In assessing how debilitating any missing features might really be, it can be deceptive to simply make a comparison with what one is used to. Consider, for example, that in Dorico
there is not yet a dedicated feature to tweak vertical staff spacing on a case-by-case basis. That means users are for now completely at the mercy of the program’s justification algorithms — a scary thought if we were talking about working in Sibelius or Finale. [UPDATE: the 1.0.10 update has introduced the ability to vertically move staves freely and with ease.]
This, however, is a wrong equivalency: as long as Dorico is given minimally reasonable space for laying out the music, its collision avoidance on the staff level is faultless. While an ability to override staff spacing manually will certainly be added at some point, its absence right now is certainly not a deal-breaker. The program once more “does automatically what you would have done anyway”.
Dorico’s performance has room for improvement
Given the amount of sophistication of Dorico’s separate features, it should come only as a mild surprise that sometimes they are not yet comfortably under the user’s control in this initial release. Content selection might be the most obvious example: at times — to me at least — it does behave in ways that are not completely predictable, and so I spend two or three approaches on a selection that feels as it should be easy to make.
My impression here is that the problem is not a clumsy implementation of selection itself (even though some semi-advanced standard selection features are, wait for it… not yet implemented [UPDATE: the 1.0.10 update has brought first improvements here]); rather, processing selections in Dorico is an advanced multi-dimensional task, where all the intricacies disregarded in competing programs have to be considered.
Fortunately, with the fundamental software architecture being focused on modular processing, improvement in this area is not so much dependent on any inherent technical limits, but on the software engineers getting around to refine the current algorithms. There is no reason to doubt that this will happen eventually.
Outside of particular features, it cannot be ignored that there are also some broader technical issues. While the occasional bug or crash is not too big a deal (especially as bug fix updates are to be expected soon),
the speed of the program regarding certain edits is a letdown [UPDATE: these problems in particular have been addressed in the 1.0.10 update to the point that they are hardly noticeable any more, if at all]. Personally I am ready to accept this for the time being, in order to experience the kind of quality bought by these obviously laborious operations.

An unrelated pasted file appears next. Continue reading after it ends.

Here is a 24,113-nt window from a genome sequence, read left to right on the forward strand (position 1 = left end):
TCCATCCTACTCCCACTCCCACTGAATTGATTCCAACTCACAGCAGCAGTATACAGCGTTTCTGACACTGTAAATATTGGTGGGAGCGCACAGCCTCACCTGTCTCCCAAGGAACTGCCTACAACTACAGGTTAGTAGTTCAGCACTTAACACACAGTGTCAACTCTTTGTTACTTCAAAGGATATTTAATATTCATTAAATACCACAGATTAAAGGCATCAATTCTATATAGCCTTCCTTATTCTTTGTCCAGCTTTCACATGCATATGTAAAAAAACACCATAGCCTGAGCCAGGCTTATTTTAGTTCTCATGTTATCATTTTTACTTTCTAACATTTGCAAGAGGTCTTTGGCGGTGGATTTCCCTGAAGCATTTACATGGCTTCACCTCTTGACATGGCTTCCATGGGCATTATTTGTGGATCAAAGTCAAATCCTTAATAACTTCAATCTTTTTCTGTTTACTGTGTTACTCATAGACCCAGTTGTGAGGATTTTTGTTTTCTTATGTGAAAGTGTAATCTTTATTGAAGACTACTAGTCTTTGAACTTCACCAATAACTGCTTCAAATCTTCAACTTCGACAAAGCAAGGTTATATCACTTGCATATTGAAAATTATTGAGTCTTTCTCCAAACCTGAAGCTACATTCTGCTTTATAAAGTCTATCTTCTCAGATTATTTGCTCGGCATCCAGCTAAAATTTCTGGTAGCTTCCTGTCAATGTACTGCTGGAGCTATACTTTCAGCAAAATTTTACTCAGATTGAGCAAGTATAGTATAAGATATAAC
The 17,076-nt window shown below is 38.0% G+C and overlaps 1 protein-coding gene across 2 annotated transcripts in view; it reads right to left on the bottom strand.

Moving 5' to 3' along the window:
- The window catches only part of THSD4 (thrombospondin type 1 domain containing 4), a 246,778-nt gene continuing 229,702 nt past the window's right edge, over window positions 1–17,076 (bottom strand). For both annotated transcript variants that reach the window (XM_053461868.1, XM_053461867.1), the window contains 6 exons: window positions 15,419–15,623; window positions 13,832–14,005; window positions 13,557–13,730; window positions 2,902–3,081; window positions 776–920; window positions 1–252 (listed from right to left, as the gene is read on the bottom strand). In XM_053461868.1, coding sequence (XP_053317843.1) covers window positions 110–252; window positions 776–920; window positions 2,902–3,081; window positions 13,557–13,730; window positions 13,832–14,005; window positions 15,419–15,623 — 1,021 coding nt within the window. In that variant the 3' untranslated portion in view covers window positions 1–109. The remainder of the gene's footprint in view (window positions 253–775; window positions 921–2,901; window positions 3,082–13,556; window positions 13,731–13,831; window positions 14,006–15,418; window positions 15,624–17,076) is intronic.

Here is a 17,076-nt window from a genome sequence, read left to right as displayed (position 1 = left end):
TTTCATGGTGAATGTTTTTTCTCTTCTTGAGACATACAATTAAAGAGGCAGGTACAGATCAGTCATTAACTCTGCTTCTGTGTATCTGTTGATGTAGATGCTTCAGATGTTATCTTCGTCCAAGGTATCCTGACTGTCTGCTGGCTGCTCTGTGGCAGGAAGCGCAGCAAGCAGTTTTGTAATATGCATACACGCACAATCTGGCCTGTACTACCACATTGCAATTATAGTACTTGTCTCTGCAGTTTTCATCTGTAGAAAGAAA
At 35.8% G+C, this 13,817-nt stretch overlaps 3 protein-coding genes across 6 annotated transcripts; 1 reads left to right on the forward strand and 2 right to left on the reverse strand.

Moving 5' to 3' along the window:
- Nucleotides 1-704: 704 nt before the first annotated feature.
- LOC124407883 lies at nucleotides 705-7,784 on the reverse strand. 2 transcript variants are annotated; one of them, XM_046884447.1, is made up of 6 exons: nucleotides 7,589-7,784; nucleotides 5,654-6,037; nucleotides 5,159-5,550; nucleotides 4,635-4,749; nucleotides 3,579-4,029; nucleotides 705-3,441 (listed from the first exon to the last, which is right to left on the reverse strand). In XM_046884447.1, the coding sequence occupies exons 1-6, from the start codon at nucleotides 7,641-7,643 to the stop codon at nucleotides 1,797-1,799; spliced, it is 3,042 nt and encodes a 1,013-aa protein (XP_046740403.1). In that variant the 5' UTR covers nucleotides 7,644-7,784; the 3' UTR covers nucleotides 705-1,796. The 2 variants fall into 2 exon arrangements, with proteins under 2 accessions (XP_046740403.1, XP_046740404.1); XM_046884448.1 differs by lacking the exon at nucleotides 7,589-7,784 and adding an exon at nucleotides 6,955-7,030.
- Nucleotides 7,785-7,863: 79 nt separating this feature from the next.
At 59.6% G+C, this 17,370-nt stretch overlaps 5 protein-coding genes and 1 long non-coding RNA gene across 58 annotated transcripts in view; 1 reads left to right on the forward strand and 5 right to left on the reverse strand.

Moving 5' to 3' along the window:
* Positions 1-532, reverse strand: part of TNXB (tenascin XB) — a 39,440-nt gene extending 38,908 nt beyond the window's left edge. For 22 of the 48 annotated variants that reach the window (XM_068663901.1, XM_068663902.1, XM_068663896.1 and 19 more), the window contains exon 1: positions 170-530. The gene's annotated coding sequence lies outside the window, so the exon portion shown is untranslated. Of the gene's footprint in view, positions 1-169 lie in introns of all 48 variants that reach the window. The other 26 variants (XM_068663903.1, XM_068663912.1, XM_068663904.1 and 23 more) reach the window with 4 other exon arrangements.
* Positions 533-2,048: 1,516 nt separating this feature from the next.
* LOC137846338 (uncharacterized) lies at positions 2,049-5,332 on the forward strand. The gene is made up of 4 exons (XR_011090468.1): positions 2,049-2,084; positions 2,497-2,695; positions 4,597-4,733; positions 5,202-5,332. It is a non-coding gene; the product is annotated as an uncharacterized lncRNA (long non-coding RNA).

As with the issues concerning selections, I hope that the developers’ assurances of large untapped potential in optimizing the current code will prove true rather sooner than later.
One of Dorico’s more peculiar quirks right now is that edits of pitch will be executed (and redrawn) subsequently for each selected note. This is quaint to watch the first few times, but it will slow down bulk edits considerably. [UPDATE: this is not an issue anymore after the 1.0.10 update]
Another area where response lag gets seriously in the way of a smooth user experience is Setup mode: Complex changes to the Player/Flow/Layout triangle require patient users, as the program will go about redrawing the whole project the moment a checkbox is clicked. While this is happening, users are free to continue clicking on checkboxes, each time triggering new high-level edits that have to be queued in.
To add further confusion, checkboxes will be updated before the corresponding edit has been completed, resulting in an increasing discrepancy between the state of the checkboxes and the actual output (I guess you have to see it to share my annoyance). To Dorico’s credit, all lagging edits will be correctly executed in the end. Still, Jakob Nielsen woud not be impressed. It has been stated that these speed issues are a transitional situation, but as is the nature of such announcements, no time frame has been declared [UPDATE: while sorting out a large number of complex edits in Setup still seems to be not correctly in sync with the UI, the substantial speed improvements of update 1.0.10 mitigate this problem greatly].
The most important “hidden feature”: the team
There is one special feature of Dorico that I’d like to review here for its double peculiarity of being a unique selling point and also being largely invisible: the development team.
Obviously they are the most qualified group for their job, considering their previous engagement. But on top of that, they have an extraordinary track record of engaging with their customers and going out of their way to actually listen to feature requests, to discuss issues openly and to base improvements closely on user feedback.
If you are a longtime Sibelius user, you might remember a time when you could go to that software’s support forum, make a suggestion for further development, and to then after a while often see that your voice made an actual difference. For three months now, as I have had the opportunity to work with various pre-release builds of Dorico, I had the inspiring experience that this is at last possible again.
If the best predictor of future behavior is past behavior, the Dorico team will establish the same kind of exceptionally close relationship to its product’s user base as it had when they were responsible for making another program “the world’s best-selling scorewriter”. Don’t take my word for it; hop onto their public forum to contribute to the discussion.
Prices, availability, specs
Dorico is available for purchase beginning today.